Chapter V. Betty Takes a Dare
 

It would be a week or two before Wild Rose Lodge would be ready for the girls' occupancy, and as a relief for their impatience they filled in the time in hiking, motoring and put-putting up and down the Argono in their natty little motor boat.

But whatever it was they were doing, their conversation almost invariably returned to one of two subjects-- the return of the boys and the good time they would have at Moonlight Falls.

They spoke often of Professor Arnold Dempsey. They took a real interest in the queer little old man, both because of the service he had done them and the fact that he was watching and waiting for his two big sons, even as they were anxiously awaiting the return of their boys.

"It must be dreadfully lonely for him in that little cabin or house or whatever you call it in the woods," Amy said one day as she and the girls sauntered down to the dock where their motor boat was anchored. "And he said he hardly ever had company."

"Goodness, I should think he would go crazy," Mollie commented. "Why, I go almost mad when I don't have any one to talk to for an hour."

"I wonder if he lived in that little house all during the war," said Betty thoughtfully. They had reached the dock and were walking slowly out upon it. "If he did, it must have been dreadfully hard for him. It makes me shiver to think of him sitting there all alone, reading the casualty list, terrified for fear the next name would be that of his son----"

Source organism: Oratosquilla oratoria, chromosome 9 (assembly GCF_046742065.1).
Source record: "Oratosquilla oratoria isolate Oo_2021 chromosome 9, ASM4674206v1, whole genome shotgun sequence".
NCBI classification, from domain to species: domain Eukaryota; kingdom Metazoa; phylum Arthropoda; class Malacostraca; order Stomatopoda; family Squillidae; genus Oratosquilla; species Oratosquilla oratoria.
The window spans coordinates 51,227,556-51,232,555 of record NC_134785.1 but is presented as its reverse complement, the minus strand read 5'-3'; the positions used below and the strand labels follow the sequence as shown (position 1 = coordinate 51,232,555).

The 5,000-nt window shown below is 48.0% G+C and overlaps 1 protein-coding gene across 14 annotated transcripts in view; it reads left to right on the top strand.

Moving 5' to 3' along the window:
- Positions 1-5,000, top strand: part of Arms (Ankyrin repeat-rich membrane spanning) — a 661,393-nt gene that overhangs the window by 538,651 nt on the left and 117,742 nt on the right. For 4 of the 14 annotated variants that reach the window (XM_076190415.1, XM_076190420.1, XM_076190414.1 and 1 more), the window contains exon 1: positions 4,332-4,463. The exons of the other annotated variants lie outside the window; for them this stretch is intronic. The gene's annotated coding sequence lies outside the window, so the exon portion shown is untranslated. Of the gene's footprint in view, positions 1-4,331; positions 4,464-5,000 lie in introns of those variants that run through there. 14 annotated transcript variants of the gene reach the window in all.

"Oh, Betty," cried gentle Amy, all her sympathy quickly roused by the picture Betty had drawn, "what a dreadful thing to think of!"

"But he never did find their names among the missing or killed," Mollie reminded them soberly. "We know that because he said he expected to see them soon."

"Of course, And all we can do is hope with all our hearts that he gets his wish," said Betty brightly, adding with a sudden change of subject: "But away with dull care. The sun is shining and here's our fairy ship waiting to carry us off to fresh adventure. What more could any one want, I'd like to know."

"Humph," grunted Mollie, eyeing critically the trim little boat in which they had had so much fun and adventure, as the other girls tumbled aboard. "I'd say she didn't look very much like a fairy boat just now. She needs considerable polishing and scrubbing. Why don't you girls get busy, anyhow?"